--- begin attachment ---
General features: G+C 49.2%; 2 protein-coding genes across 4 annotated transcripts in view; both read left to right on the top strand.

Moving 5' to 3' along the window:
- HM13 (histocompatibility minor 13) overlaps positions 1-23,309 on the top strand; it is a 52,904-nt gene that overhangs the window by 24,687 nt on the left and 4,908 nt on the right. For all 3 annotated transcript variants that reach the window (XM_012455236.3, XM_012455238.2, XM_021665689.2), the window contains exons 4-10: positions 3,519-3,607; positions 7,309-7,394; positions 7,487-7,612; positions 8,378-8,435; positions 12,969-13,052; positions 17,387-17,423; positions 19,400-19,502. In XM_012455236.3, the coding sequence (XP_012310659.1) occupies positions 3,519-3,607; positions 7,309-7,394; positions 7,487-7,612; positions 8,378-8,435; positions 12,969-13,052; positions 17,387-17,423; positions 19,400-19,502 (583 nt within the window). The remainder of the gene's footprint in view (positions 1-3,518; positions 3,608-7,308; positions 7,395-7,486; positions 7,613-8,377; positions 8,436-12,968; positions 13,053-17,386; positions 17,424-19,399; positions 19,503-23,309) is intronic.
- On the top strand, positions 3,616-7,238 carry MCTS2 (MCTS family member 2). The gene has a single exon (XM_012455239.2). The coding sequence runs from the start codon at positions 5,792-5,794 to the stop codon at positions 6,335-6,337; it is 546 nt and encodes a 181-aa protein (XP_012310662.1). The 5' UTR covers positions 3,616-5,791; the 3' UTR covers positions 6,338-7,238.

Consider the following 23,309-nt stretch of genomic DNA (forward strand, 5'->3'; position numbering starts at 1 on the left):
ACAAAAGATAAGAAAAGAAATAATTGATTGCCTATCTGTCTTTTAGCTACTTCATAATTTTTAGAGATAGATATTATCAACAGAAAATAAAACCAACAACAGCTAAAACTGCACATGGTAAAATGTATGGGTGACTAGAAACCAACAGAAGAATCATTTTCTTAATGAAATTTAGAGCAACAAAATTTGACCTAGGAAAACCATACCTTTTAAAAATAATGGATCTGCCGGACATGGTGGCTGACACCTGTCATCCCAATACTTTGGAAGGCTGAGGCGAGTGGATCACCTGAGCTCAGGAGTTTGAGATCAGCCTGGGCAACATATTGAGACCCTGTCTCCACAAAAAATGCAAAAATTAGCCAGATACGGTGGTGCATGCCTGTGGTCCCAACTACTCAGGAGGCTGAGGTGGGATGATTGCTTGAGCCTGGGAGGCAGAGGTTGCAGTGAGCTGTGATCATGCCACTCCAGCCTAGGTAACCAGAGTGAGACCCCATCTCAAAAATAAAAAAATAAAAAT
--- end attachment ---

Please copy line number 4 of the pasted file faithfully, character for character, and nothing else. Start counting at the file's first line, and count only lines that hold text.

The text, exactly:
- On the top strand, positions 3,616-7,238 carry MCTS2 (MCTS family member 2). The gene has a single exon (XM_012455239.2). The coding sequence runs from the start codon at positions 5,792-5,794 to the stop codon at positions 6,335-6,337; it is 546 nt and encodes a 181-aa protein (XP_012310662.1). The 5' UTR covers positions 3,616-5,791; the 3' UTR covers positions 6,338-7,238.